When she was a tutor to children from low-income families in Washington, DC, Kyle Zimmer was amazed by how excited students would get whenever given their own books. As she relayed in a 2011 New York Times story, this work inspired Zimmer to start First Book, an organization dedicated to making reading materials accessible to children in need.
Today, nearly 20 years after Zimmer's eureka moment, First Book works toward this goal through two channels: the First Book Marketplace, an online store with quality books—including Caldecott and Newbery award-winners—available at up to 90% below the retail price, and the First Book National Book Bank, a clearinghouse for publishers’ excess inventory. To date, the organization has distributed more than 100 million books and educational resources to 50,000 schools and programs throughout the United States and Canada—with more added each month.
The impact has been inspiring. An internal study found that 70% of children reported reading more at home after receiving books from First Book. In recognition of this and other accomplishments, the organization has received numerous awards and honors, including the 2005 Nonprofit Innovation Award and a four-star rating from Charity Navigator.
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In 1989, Karin Walser was leaving her job on the Hill when she stopped at a gas station. Several young children offered to pump her gas in exchange for change. Moved by their stories, she organized a trip to the zoo to help them experience the city in a new way. She soon founded Horton’s Kids to address the needs of children living in poverty around the city. The organization’s volunteers provide a wide range of services for participating children, including regular tutoring in reading and math and activities such as swimming lessons in local pools. In 2011, Horton’s Kids was awarded the Washington Post Award for Excellence in Nonprofit Management due to its long service educating and empowering the youth in Ward 8 with academic and social programs.
As their motto goes, "It's all about the music." Eschewing props, costumes, and staging for a focus on the sounds of voices and instruments, the Washington Concert Opera seeks to thrill audiences with performances by some of the profession's leading lights. Their stripped-down approach allows the company to focus on rarely produced works, from little-known Rossinis to classic Puccini B-sides.
Miriam's Kitchen’s nourishing meals are the organization’s cornerstone service, welcoming 250–350 men and women each weekday with nutritious breakfasts and dinners. Menus feature whole grains, fresh meats, and local and organic fruits and vegetables. An average morning may open with scrambled eggs with salmon, roasted home fries, warm biscuits, and fresh-fruit salad. Evening guests dine on well-balanced fare such as pasta in marinara sauce, sautéed broccoli, garden salad, and whole-wheat rolls. Local farmers' markets and grocery stores donate much of the food, helping to keep costs to an average of $1 or less per meal. In 2010, the kitchen provided more than 75,000 meals.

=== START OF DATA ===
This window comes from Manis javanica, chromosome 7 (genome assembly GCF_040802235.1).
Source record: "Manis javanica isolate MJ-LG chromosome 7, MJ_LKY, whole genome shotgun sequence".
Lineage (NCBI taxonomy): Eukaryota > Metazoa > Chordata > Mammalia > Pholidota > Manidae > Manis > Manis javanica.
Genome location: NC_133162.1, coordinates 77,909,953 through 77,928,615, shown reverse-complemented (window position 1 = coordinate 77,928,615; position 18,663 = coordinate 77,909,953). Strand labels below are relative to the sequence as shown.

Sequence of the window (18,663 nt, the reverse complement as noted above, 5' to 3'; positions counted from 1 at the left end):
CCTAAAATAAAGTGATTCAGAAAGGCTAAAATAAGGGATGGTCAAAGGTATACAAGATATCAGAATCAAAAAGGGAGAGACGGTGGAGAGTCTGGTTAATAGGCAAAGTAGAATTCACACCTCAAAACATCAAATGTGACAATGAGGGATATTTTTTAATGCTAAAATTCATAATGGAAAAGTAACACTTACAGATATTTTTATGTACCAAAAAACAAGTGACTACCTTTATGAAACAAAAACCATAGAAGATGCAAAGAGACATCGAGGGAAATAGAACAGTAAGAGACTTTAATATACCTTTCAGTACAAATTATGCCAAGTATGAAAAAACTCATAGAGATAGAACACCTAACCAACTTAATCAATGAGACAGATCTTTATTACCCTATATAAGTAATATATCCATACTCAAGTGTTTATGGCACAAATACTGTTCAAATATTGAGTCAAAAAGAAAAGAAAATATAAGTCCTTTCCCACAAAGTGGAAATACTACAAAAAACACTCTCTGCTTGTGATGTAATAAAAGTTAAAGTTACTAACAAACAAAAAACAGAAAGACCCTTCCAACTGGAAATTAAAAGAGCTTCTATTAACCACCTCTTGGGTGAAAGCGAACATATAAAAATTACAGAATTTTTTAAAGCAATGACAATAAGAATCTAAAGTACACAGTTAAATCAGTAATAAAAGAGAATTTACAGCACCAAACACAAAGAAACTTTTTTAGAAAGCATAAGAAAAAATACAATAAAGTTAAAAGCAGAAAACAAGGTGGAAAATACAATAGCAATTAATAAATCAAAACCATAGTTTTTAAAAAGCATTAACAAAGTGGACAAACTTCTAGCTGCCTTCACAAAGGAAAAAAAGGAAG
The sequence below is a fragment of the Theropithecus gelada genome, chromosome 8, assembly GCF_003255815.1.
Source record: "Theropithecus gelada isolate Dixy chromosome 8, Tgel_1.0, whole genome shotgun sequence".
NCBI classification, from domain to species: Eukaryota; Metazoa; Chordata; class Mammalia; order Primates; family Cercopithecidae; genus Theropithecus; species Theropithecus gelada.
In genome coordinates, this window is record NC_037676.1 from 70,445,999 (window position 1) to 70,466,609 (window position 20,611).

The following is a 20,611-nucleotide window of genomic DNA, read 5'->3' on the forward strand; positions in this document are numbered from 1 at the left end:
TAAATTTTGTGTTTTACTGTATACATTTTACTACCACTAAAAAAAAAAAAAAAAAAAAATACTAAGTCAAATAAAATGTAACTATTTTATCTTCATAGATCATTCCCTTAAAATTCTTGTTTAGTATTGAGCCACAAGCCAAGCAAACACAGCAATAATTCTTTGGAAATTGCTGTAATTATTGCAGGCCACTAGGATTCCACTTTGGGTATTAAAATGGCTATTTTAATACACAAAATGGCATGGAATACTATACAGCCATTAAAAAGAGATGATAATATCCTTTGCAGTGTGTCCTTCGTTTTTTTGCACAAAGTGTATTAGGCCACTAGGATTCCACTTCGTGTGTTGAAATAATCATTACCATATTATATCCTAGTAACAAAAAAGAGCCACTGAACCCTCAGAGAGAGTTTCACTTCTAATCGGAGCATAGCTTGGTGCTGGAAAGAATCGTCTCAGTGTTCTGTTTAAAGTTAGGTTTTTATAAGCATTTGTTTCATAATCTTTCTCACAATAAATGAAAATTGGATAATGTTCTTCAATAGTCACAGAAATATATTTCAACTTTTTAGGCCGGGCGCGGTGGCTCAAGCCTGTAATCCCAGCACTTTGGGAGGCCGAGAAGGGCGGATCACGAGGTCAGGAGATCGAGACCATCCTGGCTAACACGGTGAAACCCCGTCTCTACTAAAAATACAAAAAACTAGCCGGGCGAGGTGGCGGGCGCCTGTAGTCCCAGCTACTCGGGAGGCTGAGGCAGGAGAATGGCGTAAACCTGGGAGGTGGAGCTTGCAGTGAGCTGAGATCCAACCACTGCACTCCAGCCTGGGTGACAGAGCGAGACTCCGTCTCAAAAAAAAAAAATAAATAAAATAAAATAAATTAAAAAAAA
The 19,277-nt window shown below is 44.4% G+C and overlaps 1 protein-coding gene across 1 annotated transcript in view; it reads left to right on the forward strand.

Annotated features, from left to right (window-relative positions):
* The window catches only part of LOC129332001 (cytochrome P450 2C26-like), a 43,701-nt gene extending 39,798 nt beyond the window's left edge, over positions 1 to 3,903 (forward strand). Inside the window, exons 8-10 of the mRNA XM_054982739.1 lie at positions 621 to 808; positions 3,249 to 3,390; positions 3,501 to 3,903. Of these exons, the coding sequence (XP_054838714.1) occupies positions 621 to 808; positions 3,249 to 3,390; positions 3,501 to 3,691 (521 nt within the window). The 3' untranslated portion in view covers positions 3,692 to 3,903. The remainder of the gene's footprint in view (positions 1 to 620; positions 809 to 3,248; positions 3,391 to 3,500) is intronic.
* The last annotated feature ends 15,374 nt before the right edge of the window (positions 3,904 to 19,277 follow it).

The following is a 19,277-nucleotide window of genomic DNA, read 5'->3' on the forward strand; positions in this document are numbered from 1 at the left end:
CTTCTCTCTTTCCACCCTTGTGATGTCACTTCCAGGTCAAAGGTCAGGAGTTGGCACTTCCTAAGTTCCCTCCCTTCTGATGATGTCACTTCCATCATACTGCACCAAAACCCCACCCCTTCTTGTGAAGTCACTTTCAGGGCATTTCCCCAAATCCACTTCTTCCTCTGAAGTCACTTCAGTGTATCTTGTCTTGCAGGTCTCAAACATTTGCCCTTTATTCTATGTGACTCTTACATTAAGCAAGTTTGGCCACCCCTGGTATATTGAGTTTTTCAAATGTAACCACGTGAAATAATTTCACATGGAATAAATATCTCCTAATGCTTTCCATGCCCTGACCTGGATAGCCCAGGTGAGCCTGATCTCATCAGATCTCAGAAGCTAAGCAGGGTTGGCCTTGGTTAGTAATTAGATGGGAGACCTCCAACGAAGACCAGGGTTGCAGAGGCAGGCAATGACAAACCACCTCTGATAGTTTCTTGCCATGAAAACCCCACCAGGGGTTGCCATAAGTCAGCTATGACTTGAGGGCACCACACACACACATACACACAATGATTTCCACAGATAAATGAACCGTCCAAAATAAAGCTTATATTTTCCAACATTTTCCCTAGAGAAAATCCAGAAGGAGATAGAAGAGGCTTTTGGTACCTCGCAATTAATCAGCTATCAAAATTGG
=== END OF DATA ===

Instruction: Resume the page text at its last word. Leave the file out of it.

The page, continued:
The Neighbors in Need Fund is a project of the Community Foundation that responds to economic hardship with donations of food, clothing, shelter, and aid with foreclosure prevention. The fund also reinforces community support networks, such as medical and mental care facilities. The Neighbors in Need Fund distributes food and funds across the region through more than 700 partner organizations and has provided aid to more than 100,000 people since its inception in 2008.
Located atop the organization's centers in the northwest and southeast corners of the city, the gardens will help bring fresh food to families in need and empower community members to work toward a future without hunger. At the recently expanded Northwest Center, the rooftop garden includes 30 raised beds and more than 3,500 square feet of growing space, making it one of the largest rooftop-agricultural sites in the region. The Southeast Center's garden will utilize a variety of different containers, such as planters, tires, and repurposed barbecue grills, to further enhance the organization's crop yield. These gardens will provide vegetables and herbs for Bread for the City's food pantries as well as for use in cooking workshops. In addition to feeding hungry local families, the gardens transform previously unused spaces into venues for health-related learning and dialogue.